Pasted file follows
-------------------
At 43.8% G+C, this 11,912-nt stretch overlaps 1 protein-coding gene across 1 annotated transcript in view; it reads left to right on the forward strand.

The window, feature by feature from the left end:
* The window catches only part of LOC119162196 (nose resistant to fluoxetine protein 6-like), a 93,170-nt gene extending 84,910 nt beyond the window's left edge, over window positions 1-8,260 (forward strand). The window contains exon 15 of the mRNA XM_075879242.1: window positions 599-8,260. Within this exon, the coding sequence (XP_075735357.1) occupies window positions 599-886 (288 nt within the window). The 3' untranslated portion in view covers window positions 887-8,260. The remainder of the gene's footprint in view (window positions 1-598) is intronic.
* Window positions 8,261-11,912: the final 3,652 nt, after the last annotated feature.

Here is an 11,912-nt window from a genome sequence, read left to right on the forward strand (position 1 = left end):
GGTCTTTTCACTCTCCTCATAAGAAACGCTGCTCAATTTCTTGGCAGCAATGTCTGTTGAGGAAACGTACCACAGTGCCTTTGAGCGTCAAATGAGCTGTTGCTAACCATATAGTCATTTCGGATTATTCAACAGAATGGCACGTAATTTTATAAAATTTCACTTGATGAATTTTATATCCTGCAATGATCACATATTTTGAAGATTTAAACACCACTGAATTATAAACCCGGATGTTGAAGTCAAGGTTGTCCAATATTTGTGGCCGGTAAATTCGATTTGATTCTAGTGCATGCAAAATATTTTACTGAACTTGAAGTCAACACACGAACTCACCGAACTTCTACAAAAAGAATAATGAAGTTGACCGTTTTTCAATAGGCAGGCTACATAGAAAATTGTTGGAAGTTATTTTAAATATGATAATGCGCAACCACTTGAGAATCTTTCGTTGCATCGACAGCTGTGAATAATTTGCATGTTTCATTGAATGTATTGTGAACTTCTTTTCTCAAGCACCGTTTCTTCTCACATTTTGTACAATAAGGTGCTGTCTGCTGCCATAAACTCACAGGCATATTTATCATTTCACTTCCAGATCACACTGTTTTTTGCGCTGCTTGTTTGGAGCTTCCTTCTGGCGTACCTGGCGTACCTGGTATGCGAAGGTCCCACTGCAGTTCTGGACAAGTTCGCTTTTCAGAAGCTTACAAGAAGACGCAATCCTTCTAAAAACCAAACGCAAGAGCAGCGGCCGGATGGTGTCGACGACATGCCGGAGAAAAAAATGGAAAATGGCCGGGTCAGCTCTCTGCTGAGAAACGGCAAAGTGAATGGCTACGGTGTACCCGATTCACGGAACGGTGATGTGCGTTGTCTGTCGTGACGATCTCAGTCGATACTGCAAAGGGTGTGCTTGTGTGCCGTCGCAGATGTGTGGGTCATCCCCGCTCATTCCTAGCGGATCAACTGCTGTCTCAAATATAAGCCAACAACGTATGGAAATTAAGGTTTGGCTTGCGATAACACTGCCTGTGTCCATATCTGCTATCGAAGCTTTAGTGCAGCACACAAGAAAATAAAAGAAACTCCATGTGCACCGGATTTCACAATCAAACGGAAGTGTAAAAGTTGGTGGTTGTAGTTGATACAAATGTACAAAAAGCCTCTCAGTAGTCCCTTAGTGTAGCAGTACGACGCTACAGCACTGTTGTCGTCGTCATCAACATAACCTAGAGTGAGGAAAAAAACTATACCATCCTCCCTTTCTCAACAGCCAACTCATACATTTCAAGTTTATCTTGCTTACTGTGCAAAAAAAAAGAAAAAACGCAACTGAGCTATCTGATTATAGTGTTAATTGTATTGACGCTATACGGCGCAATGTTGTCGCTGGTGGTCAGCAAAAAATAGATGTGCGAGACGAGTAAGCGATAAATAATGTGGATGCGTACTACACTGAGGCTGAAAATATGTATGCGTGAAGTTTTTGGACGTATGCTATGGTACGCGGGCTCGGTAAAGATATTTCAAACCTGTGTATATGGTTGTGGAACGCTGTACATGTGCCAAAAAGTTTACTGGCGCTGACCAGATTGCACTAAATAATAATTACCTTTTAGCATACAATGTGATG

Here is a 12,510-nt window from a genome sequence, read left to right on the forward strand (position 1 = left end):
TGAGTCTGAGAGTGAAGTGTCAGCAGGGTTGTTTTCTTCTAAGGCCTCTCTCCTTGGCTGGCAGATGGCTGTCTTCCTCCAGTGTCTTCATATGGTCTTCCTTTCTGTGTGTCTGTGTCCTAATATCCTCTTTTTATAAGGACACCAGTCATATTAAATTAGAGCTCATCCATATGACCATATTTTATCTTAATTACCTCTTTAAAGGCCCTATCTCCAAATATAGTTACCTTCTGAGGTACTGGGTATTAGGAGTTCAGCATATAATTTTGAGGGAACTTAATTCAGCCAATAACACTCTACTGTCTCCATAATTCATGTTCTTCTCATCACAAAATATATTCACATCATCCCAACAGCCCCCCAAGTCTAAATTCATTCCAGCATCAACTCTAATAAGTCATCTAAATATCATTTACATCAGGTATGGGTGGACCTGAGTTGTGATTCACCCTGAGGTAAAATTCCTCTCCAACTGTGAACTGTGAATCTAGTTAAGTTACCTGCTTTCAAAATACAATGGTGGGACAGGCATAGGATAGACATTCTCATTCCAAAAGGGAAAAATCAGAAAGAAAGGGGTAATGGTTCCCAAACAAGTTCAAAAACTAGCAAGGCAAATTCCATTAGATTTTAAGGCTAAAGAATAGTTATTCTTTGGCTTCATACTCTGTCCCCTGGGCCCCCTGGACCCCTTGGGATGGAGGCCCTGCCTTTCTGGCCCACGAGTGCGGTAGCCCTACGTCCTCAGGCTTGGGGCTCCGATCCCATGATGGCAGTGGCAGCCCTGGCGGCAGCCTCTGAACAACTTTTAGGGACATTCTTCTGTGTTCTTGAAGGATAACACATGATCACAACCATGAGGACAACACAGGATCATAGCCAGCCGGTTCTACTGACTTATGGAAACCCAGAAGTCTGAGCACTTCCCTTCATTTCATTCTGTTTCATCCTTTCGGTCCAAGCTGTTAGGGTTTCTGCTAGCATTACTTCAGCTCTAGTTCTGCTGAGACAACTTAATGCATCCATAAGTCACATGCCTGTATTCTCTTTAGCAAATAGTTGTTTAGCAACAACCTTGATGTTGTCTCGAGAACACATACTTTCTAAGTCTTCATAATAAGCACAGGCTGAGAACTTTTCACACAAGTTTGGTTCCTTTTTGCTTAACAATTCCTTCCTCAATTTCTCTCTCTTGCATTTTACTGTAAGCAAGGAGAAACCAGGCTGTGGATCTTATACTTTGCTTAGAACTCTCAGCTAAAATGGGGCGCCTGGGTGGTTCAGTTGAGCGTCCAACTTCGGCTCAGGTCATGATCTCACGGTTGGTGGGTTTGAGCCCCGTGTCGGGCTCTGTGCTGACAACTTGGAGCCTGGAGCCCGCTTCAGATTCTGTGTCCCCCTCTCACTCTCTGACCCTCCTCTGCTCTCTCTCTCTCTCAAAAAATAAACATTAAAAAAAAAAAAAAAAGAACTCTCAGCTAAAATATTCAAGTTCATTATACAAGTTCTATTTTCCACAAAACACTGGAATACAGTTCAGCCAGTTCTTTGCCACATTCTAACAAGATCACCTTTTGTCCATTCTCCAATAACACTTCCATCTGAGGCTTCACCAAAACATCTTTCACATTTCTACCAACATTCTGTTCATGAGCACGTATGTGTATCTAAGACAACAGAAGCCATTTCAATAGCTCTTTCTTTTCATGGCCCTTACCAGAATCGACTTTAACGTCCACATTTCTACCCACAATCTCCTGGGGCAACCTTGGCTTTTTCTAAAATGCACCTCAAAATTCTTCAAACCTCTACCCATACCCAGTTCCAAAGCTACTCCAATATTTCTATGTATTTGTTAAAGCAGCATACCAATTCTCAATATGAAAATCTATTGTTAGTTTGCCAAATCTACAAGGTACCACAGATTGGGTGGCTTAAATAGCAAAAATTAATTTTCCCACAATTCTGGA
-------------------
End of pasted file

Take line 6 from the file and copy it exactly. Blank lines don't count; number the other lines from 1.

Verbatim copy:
GGTCTTTTCACTCTCCTCATAAGAAACGCTGCTCAATTTCTTGGCAGCAATGTCTGTTGAGGAAACGTACCACAGTGCCTTTGAGCGTCAAATGAGCTGTTGCTAACCATATAGTCATTTCGGATTATTCAACAGAATGGCACGTAATTTTATAAAATTTCACTTGATGAATTTTATATCCTGCAATGATCACATATTTTGAAGATTTAAACACCACTGAATTATAAACCCGGATGTTGAAGTCAAGGTTGTCCAATATTTGTGGCCGGTAAATTCGATTTGATTCTAGTGCATGCAAAATATTTTACTGAACTTGAAGTCAACACACGAACTCACCGAACTTCTACAAAAAGAATAATGAAGTTGACCGTTTTTCAATAGGCAGGCTACATAGAAAATTGTTGGAAGTTATTTTAAATATGATAATGCGCAACCACTTGAGAATCTTTCGTTGCATCGACAGCTGTGAATAATTTGCATGTTTCATTGAATGTATTGTGAACTTCTTTTCTCAAGCACCGTTTCTTCTCACATTTTGTACAATAAGGTGCTGTCTGCTGCCATAAACTCACAGGCATATTTATCATTTCACTTCCAGATCACACTGTTTTTTGCGCTGCTTGTTTGGAGCTTCCTTCTGGCGTACCTGGCGTACCTGGTATGCGAAGGTCCCACTGCAGTTCTGGACAAGTTCGCTTTTCAGAAGCTTACAAGAAGACGCAATCCTTCTAAAAACCAAACGCAAGAGCAGCGGCCGGATGGTGTCGACGACATGCCGGAGAAAAAAATGGAAAATGGCCGGGTCAGCTCTCTGCTGAGAAACGGCAAAGTGAATGGCTACGGTGTACCCGATTCACGGAACGGTGATGTGCGTTGTCTGTCGTGACGATCTCAGTCGATACTGCAAAGGGTGTGCTTGTGTGCCGTCGCAGATGTGTGGGTCATCCCCGCTCATTCCTAGCGGATCAACTGCTGTCTCAAATATAAGCCAACAACGTATGGAAATTAAGGTTTGGCTTGCGATAACACTGCCTGTGTCCATATCTGCTATCGAAGCTTTAGTGCAGCACACAAGAAAATAAAAGAAACTCCATGTGCACCGGATTTCACAATCAAACGGAAGTGTAAAAGTTGGTGGTTGTAGTTGATACAAATGTACAAAAAGCCTCTCAGTAGTCCCTTAGTGTAGCAGTACGACGCTACAGCACTGTTGTCGTCGTCATCAACATAACCTAGAGTGAGGAAAAAAACTATACCATCCTCCCTTTCTCAACAGCCAACTCATACATTTCAAGTTTATCTTGCTTACTGTGCAAAAAAAAAGAAAAAACGCAACTGAGCTATCTGATTATAGTGTTAATTGTATTGACGCTATACGGCGCAATGTTGTCGCTGGTGGTCAGCAAAAAATAGATGTGCGAGACGAGTAAGCGATAAATAATGTGGATGCGTACTACACTGAGGCTGAAAATATGTATGCGTGAAGTTTTTGGACGTATGCTATGGTACGCGGGCTCGGTAAAGATATTTCAAACCTGTGTATATGGTTGTGGAACGCTGTACATGTGCCAAAAAGTTTACTGGCGCTGACCAGATTGCACTAAATAATAATTACCTTTTAGCATACAATGTGATG